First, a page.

Is this post worth your attention?


Kevin Kelly (2008) states:

‘In short, the money in this networked economy does not follow the path of the copies. Rather it follows the path of attention, and attention has its own circuits.’

In the world of advertising, the trick to being successful is to break through the clutter to sell your product in a way that stands out from all the others. In my opinion, the developing concept of the attention economy within cyberspace could certainly be seen as an interchangeable process with this. While the principle remains the same, the scope of the message goes far beyond the selling of a product. It in the digital sphere, the clutter could be perceived as the plethora of online content, whether is be amongst the millions of daily Tweets, the hundreds of play-by-play life posts by people within your Facebook newsfeed, the incredibly varied points of view expressed through the exponential number of blogs or the hundreds of news stories churned out each day. Each separate piece of content within these networks – of which there are billions – are all competing for the consumers attention to convey a message.

In the long running love affair between advertising and media, things are very complex (as is the case with most love affairs). Advertising is not a very faithful lover, prone to frequent changes in its lovers. Whenever a new and promising medium comes along, advertising flocks to it. This was the case when TV came along and usurped everyone else. But the other media, like radio and print, didn’t die out – instead they carved out their own niches.

Could this analogy be applied to the attention economy of the internet? I certainly think so. For example, Myspace was once the central platform of social networking amongst my group of friends. Everyone was competing for the attention of others through a ‘cool’ background, competition to be in someone’s ‘Top Friends’ was fierce and having the same layout as another person was practically social suicide. But what for? Myspace for many of us is now merely a distant memory, but for others such as those involved in the music industry, it is a key gateway into a world of opportunities – a world of competing for the attention of others.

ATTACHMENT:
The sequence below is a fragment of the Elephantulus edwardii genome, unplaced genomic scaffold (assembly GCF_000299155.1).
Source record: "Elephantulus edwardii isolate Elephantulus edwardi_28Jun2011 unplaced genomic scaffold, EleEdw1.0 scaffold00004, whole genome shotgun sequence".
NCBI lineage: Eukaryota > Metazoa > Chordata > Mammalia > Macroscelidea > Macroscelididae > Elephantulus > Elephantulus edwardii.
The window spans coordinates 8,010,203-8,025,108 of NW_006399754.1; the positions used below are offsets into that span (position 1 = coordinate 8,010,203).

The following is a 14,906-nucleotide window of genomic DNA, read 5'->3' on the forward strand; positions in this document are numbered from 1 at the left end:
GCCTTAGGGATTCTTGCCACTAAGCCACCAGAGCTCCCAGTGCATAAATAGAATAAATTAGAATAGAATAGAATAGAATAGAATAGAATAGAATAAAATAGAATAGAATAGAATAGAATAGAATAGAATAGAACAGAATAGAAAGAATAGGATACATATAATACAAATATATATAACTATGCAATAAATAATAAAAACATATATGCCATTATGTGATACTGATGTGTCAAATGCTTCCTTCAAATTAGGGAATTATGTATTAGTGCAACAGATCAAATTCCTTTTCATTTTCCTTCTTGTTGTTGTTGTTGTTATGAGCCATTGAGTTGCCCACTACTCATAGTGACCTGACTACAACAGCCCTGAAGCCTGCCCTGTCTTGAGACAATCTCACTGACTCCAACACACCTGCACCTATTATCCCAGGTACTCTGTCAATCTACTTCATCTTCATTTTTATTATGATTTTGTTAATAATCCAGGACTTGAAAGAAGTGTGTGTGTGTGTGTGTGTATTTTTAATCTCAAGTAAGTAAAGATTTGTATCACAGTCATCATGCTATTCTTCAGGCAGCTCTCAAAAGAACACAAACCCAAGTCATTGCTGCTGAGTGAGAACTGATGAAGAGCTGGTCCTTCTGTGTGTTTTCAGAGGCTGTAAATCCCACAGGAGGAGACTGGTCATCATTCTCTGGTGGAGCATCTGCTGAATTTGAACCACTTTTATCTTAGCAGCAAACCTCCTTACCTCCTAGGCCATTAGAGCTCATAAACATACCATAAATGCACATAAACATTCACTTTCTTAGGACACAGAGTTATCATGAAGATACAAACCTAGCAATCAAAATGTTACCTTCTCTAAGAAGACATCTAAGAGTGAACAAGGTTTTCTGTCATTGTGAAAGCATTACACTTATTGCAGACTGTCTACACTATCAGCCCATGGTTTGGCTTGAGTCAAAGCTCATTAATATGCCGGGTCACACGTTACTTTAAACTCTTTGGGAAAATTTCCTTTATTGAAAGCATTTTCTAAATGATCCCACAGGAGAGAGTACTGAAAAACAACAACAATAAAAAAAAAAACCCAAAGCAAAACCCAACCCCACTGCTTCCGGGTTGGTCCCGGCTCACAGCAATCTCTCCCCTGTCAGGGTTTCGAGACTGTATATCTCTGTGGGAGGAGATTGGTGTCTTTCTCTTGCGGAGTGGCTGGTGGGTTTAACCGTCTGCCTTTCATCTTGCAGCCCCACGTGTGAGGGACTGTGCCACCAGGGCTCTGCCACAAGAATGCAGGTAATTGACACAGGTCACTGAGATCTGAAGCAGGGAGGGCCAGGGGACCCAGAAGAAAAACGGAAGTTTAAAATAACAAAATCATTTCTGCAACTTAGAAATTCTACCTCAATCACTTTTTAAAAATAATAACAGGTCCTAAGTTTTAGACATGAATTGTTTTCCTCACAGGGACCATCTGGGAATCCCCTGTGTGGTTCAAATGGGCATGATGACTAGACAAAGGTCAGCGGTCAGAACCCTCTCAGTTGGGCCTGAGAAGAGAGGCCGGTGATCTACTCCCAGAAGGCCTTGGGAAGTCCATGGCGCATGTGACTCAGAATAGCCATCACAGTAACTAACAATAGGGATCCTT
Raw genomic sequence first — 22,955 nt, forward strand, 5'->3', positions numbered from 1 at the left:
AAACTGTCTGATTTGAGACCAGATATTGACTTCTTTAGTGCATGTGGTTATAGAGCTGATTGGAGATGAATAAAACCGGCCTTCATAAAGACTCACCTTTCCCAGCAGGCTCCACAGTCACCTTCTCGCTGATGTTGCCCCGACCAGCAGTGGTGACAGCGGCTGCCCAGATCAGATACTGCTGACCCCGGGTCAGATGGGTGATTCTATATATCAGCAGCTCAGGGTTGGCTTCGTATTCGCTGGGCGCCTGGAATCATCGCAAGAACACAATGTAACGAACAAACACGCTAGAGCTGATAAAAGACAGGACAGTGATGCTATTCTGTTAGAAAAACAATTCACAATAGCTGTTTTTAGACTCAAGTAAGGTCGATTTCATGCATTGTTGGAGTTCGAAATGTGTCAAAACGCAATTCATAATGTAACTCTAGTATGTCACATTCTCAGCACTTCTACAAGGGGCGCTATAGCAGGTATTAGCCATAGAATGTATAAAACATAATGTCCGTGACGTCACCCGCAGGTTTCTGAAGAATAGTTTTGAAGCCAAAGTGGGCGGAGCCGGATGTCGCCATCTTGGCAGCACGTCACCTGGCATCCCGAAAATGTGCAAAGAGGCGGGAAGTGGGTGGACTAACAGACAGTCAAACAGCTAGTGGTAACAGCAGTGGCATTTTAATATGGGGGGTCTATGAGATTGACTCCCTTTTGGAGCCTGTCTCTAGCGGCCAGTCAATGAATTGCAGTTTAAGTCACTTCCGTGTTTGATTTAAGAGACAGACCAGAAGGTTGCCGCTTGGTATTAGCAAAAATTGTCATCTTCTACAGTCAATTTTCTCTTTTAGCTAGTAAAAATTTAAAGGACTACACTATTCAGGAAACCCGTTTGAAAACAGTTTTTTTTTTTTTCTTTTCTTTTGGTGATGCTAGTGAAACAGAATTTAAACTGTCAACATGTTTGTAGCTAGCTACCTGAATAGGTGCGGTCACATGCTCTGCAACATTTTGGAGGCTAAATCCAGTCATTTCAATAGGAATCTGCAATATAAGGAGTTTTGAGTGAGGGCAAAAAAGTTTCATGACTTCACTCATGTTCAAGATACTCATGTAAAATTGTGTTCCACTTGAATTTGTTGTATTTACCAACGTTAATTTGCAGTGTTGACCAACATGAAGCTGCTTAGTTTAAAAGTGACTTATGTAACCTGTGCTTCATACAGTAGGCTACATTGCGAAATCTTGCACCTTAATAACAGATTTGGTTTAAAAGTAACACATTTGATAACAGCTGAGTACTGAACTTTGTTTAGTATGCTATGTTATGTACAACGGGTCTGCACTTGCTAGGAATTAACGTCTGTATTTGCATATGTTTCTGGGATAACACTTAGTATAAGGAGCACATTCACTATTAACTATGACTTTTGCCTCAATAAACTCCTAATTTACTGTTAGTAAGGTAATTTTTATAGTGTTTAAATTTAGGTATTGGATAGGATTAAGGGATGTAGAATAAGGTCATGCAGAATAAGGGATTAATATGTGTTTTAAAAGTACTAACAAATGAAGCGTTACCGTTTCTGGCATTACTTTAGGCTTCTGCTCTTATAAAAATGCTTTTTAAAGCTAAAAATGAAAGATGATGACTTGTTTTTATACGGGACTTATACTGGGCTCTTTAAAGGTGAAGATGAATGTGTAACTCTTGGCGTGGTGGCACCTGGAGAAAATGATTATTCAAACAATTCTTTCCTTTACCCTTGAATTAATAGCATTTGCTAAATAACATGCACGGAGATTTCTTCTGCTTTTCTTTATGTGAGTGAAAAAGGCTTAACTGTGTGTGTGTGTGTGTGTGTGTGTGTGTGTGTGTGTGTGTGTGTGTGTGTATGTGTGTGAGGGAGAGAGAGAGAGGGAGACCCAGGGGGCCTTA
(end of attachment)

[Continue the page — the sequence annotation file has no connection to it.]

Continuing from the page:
‘Where there is abundance of information there is scarcity of attention’ (Mitew 2012).

Thus, the moral of the story here is to pay attention to where you pay attention.



Anderson, C. (2004). The Long Tail. Wired, 12.10  [URL:]

Kelly, K. (2008). Better Than Free.[URL:]

Mitew, T 2012, ‘Into the cloud: the long tail and the attention economy’, DIGC202, Global Networks, lecture, delivered Wollongong University, 3rd September.

O’Reilly, T. (2005) ‘What is Web 2.0’ O’Reilly Media.[URL:]

Shirky, C. (2002). Weblogs and the Mass Amateurization of Publishing. [URL:]

Image sourced from: 03/09/2012.



Technology is like air; we live and breathe it and would ‘die’ without it. In modern times, technology infiltrates our lives. I witnessed an example of this today at Subway. While waiting in the line to order, an eight year old paid for his Subway with a debit card before answering a call on his iPhone. I don’t know why, but this terrifies me. This very action caused me to reflect upon what I was doing when I was 8 – and it certainly was not that.

It seems that our reliance on these global communication networks, particularly through the growth of the Internet and cyberspace, has developed a type of infatuation with technology itself. In my eyes, it could be portrayed as a romantic novel, where the internet promised it’s user to end individual isolation and foster inter-societal understanding – how romantic. Similar to the idea underlying the dream of global harmony and world peace, the idea underlying the dream of mediated proximity is that the availability of more communication contributes to the enhancement of social relations. But does this novel have the ‘happily ever after’ ending that we romantics are really looking for?

Kelly (1999) iterates that one by one, each of the things that we care about in life is touched by science and then altered. Human expression, thought, communication, and even human life have been infiltrated by high technology. But can this romanitically infatuated embryonic dependence (as seen in today’s subway situation) be deemed as healthy for society? If communication is the foundation of society, of our culture, of our humanity, of our own individual identity, and of all economic systems, yet all of these aspects are now focused online, can they be considered as part of our physical reality, or are they merely virtual reality?


Barlow, J.P. (1996) A Declaration of the Independence of Cyberspace [URL:

Dyson, E., Gilder, G., Keyworth, G., Toffler, A. (1994) Cyberspace and the American Dream: A Magna Carta for the Knowledge Age [URL:

Mitew, T 2012, The Network Scoiety, DIGC202, Global Networks, University of Wollongong, delivered 6 August.